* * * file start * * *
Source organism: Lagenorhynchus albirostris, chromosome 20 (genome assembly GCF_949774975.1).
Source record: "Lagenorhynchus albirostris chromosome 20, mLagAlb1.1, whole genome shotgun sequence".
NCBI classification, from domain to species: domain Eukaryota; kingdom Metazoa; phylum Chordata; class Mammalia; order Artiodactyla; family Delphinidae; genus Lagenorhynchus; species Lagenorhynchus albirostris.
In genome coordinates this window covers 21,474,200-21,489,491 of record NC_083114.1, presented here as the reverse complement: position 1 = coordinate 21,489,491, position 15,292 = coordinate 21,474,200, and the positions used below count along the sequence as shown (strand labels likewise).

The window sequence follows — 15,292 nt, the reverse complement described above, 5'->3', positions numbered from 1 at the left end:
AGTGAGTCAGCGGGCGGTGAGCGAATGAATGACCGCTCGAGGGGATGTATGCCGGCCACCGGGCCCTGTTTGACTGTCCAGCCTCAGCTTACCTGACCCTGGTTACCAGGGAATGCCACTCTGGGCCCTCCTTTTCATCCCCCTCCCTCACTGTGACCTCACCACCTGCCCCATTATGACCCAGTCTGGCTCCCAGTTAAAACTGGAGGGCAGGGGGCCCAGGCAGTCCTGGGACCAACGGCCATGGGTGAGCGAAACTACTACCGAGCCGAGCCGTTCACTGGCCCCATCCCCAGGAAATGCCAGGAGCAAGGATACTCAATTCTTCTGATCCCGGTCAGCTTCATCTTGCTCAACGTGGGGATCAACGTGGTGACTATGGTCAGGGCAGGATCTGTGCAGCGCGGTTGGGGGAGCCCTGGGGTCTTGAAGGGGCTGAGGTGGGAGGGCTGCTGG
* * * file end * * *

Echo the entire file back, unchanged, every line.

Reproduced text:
Source organism: Lagenorhynchus albirostris, chromosome 20 (genome assembly GCF_949774975.1).
Source record: "Lagenorhynchus albirostris chromosome 20, mLagAlb1.1, whole genome shotgun sequence".
NCBI classification, from domain to species: domain Eukaryota; kingdom Metazoa; phylum Chordata; class Mammalia; order Artiodactyla; family Delphinidae; genus Lagenorhynchus; species Lagenorhynchus albirostris.
In genome coordinates this window covers 21,474,200-21,489,491 of record NC_083114.1, presented here as the reverse complement: position 1 = coordinate 21,489,491, position 15,292 = coordinate 21,474,200, and the positions used below count along the sequence as shown (strand labels likewise).

The window sequence follows — 15,292 nt, the reverse complement described above, 5'->3', positions numbered from 1 at the left end:
AGTGAGTCAGCGGGCGGTGAGCGAATGAATGACCGCTCGAGGGGATGTATGCCGGCCACCGGGCCCTGTTTGACTGTCCAGCCTCAGCTTACCTGACCCTGGTTACCAGGGAATGCCACTCTGGGCCCTCCTTTTCATCCCCCTCCCTCACTGTGACCTCACCACCTGCCCCATTATGACCCAGTCTGGCTCCCAGTTAAAACTGGAGGGCAGGGGGCCCAGGCAGTCCTGGGACCAACGGCCATGGGTGAGCGAAACTACTACCGAGCCGAGCCGTTCACTGGCCCCATCCCCAGGAAATGCCAGGAGCAAGGATACTCAATTCTTCTGATCCCGGTCAGCTTCATCTTGCTCAACGTGGGGATCAACGTGGTGACTATGGTCAGGGCAGGATCTGTGCAGCGCGGTTGGGGGAGCCCTGGGGTCTTGAAGGGGCTGAGGTGGGAGGGCTGCTGG